How to mount Linux container files in the Chrome OS Files app for Project Crostini

We already know that Google is working on a simple, behind-the-scenes method to show files from a Linux container on Chrome OS. Until that’s ready though, how can you see or move files between Chrome OS and Linux if you’ve enabled Project Crostini? It’s pretty easy and is just a manual implementation of what Google plans to bring to the Files app on a Chromebook.

I ran through the steps in about five minutes and it works perfectly. Not only can I see the files in the Linux container on my Pixelbook in the Chrome OS Files app, but I can move files between Linux and Chrome OS: I dragged the vm.py file — a Python script I used with Twilio to build a voicemail server on a Raspberry Pi for the IoT Podcast — from my Chrome OS Downloads folder to my Linux Downloads folder:

Files moved from Chrome OS to Linux

The “manual implementation” link above contains the steps to mount Linux files to the Chrome OS Files app but I’m replicating them here if you need them:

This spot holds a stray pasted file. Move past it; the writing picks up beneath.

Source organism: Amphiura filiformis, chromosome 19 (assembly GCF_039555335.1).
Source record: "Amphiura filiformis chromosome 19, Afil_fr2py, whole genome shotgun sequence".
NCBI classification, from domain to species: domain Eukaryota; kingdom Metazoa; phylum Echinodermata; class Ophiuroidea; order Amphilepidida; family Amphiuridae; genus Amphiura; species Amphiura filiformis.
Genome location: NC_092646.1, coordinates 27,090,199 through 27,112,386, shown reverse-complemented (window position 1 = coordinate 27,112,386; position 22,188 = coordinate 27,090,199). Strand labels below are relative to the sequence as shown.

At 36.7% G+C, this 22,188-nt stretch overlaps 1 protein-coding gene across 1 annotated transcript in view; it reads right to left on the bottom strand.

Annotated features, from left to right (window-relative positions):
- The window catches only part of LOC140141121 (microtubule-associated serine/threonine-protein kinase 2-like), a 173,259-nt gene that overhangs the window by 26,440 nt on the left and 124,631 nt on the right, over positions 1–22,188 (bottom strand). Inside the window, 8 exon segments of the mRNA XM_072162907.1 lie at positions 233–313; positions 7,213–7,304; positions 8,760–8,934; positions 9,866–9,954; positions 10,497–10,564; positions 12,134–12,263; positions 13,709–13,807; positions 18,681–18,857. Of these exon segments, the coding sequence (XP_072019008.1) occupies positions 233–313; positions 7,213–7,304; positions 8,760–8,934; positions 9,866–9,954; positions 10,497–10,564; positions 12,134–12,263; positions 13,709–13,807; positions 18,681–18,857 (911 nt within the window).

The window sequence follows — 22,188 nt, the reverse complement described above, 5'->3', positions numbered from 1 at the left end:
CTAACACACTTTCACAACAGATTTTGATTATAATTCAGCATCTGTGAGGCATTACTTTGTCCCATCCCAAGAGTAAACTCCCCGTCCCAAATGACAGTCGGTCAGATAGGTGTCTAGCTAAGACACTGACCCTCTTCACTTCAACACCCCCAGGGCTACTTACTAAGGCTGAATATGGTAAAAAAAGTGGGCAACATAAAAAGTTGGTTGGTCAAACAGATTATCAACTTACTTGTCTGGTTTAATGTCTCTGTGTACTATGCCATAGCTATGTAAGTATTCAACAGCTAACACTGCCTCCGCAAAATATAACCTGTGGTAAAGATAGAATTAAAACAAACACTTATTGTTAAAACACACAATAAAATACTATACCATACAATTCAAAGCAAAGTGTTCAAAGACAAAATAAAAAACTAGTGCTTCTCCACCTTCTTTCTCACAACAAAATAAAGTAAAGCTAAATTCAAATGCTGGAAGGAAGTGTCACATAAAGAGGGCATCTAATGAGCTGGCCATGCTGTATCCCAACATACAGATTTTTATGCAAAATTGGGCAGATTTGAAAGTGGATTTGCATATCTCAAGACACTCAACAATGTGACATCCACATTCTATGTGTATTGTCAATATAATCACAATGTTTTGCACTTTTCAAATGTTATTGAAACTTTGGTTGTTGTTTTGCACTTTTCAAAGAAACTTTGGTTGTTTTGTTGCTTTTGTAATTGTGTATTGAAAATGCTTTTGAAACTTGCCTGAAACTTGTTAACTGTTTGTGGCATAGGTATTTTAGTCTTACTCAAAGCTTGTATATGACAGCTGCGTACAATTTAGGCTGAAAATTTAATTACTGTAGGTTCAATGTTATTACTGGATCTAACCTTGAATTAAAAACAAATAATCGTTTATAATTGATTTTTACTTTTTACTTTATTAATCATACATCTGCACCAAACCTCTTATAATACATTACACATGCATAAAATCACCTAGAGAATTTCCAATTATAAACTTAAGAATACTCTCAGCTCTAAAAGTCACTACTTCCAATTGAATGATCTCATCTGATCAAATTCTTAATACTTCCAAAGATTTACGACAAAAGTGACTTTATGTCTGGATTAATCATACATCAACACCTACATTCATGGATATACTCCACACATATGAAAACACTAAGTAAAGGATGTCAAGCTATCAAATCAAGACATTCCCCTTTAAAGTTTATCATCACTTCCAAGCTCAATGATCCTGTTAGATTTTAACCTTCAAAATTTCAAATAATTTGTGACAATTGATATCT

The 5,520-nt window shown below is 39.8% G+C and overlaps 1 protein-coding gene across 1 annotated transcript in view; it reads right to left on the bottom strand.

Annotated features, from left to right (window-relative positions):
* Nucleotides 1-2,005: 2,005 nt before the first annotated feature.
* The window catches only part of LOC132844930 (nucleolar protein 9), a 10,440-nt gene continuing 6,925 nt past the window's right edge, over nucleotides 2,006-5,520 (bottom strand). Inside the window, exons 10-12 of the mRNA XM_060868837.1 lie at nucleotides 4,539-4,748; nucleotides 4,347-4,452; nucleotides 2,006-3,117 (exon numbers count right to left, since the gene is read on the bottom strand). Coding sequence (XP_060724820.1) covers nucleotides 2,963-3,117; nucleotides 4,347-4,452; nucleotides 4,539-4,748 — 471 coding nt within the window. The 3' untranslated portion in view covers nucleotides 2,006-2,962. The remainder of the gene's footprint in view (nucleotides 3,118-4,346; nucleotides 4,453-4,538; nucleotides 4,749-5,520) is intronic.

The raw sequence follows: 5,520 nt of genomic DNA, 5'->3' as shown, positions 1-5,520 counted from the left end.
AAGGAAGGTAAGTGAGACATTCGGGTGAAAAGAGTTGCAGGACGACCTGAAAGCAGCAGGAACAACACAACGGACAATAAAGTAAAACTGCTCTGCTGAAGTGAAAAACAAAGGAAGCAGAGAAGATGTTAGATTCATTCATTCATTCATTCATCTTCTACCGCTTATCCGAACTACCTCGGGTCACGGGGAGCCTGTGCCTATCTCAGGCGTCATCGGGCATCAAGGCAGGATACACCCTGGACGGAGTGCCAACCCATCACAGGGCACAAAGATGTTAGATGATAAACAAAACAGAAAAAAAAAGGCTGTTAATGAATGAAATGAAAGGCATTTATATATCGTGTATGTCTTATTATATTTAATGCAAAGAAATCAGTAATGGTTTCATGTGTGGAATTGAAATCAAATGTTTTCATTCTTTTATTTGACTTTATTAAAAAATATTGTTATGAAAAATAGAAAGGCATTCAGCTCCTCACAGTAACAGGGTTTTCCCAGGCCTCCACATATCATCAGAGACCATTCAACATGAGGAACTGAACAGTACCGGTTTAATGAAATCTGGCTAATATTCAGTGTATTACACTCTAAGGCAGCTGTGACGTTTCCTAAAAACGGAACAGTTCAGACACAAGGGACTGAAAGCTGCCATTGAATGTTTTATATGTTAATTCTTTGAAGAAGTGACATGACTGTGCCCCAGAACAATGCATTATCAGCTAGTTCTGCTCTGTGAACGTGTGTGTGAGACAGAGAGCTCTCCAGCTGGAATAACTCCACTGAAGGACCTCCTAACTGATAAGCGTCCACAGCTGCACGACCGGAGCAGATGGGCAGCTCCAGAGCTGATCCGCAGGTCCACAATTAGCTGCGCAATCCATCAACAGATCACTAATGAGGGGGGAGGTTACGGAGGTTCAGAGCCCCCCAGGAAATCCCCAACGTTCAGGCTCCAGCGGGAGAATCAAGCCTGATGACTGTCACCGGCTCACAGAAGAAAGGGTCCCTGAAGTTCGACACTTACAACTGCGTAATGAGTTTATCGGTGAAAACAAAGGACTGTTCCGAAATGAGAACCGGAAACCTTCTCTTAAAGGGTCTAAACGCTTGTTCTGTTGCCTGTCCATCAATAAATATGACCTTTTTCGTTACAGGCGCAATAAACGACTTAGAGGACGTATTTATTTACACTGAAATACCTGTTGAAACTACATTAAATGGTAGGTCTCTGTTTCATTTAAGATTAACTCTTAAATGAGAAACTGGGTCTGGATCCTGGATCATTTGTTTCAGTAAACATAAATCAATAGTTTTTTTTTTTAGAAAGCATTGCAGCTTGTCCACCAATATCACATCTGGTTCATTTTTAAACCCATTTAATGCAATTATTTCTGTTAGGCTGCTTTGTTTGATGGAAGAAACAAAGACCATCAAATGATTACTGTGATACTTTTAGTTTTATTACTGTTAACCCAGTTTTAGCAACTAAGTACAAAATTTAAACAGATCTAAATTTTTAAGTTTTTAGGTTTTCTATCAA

1. Set a password for your user account inside Linux by running sudo passwd $USER. Do not use your Google password.
  2. Install openssh-server: sudo apt-get install openssh-server
  3. Run the command hostname -I to get the IP address for your Linux VM.
  4. Install the Secure Shell app and open it.
  5. Type in your username and the Linux IP address.
  6. Click SFTP Mount and respond to the prompts to confirm the connection and enter your password.
  7. Your Linux machine will appear in the sidebar of the Files app.

This is really no different from how I used to SFTP mount a Raspberry Pi to my Pixelbook for remotely programming in Python on the Pi. Now that Project Crostini officially brings Linux app support to Chrome OS on the Pixelbook, at least in beta form, I don’t need to do that any more. I’ve since installed the Linux versions of Eclipse, Android Studio and Sublime Text, to name a few, on the Pixelbook.

Keep in mind that the SFTP mount is not persistent when using Secure Shell: You’ll need to open both Terminal and Secure Shell to remount the Linux files after each reboot, although Secure Shell will save your username and IP address to save some time.

3 thoughts on “How to mount Linux container files in the Chrome OS Files app for Project Crostini

  • May 13, 2018 at 2:08 am
    Permalink

    Hi Kevin and love your podcasts with Stacey. Like the new site too. Shouldn’t you obscure your IP address in the images above?

    Reply
    • May 13, 2018 at 12:11 pm
      Permalink

      Thanks, Joe! That IP is for the Linux KVM / container, not my ISP, router or devices, so it’s all good. 😉

      Reply

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